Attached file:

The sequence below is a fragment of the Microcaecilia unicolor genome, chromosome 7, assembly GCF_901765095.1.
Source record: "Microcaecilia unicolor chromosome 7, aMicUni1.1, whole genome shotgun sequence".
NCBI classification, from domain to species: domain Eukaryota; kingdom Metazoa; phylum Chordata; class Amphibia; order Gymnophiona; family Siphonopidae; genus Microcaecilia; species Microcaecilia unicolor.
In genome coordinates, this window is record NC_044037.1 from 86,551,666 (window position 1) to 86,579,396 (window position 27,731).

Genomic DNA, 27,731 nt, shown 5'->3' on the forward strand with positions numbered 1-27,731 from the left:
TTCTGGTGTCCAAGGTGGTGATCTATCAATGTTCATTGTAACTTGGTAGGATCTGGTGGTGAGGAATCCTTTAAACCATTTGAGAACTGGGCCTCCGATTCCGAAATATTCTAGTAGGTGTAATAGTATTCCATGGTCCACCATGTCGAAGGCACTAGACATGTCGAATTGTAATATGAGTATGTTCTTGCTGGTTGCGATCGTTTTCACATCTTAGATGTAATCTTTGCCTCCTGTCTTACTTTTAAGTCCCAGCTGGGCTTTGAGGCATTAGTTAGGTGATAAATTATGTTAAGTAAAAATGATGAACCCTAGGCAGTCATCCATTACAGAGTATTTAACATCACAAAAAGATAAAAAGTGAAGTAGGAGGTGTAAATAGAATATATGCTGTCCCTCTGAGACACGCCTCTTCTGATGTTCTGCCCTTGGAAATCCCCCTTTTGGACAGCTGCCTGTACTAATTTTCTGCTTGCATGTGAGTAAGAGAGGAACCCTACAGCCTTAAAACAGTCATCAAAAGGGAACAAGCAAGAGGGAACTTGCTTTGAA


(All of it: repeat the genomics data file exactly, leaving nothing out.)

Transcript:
The sequence below is a fragment of the Microcaecilia unicolor genome, chromosome 7, assembly GCF_901765095.1.
Source record: "Microcaecilia unicolor chromosome 7, aMicUni1.1, whole genome shotgun sequence".
NCBI classification, from domain to species: domain Eukaryota; kingdom Metazoa; phylum Chordata; class Amphibia; order Gymnophiona; family Siphonopidae; genus Microcaecilia; species Microcaecilia unicolor.
In genome coordinates, this window is record NC_044037.1 from 86,551,666 (window position 1) to 86,579,396 (window position 27,731).

Genomic DNA, 27,731 nt, shown 5'->3' on the forward strand with positions numbered 1-27,731 from the left:
TTCTGGTGTCCAAGGTGGTGATCTATCAATGTTCATTGTAACTTGGTAGGATCTGGTGGTGAGGAATCCTTTAAACCATTTGAGAACTGGGCCTCCGATTCCGAAATATTCTAGTAGGTGTAATAGTATTCCATGGTCCACCATGTCGAAGGCACTAGACATGTCGAATTGTAATATGAGTATGTTCTTGCTGGTTGCGATCGTTTTCACATCTTAGATGTAATCTTTGCCTCCTGTCTTACTTTTAAGTCCCAGCTGGGCTTTGAGGCATTAGTTAGGTGATAAATTATGTTAAGTAAAAATGATGAACCCTAGGCAGTCATCCATTACAGAGTATTTAACATCACAAAAAGATAAAAAGTGAAGTAGGAGGTGTAAATAGAATATATGCTGTCCCTCTGAGACACGCCTCTTCTGATGTTCTGCCCTTGGAAATCCCCCTTTTGGACAGCTGCCTGTACTAATTTTCTGCTTGCATGTGAGTAAGAGAGGAACCCTACAGCCTTAAAACAGTCATCAAAAGGGAACAAGCAAGAGGGAACTTGCTTTGAA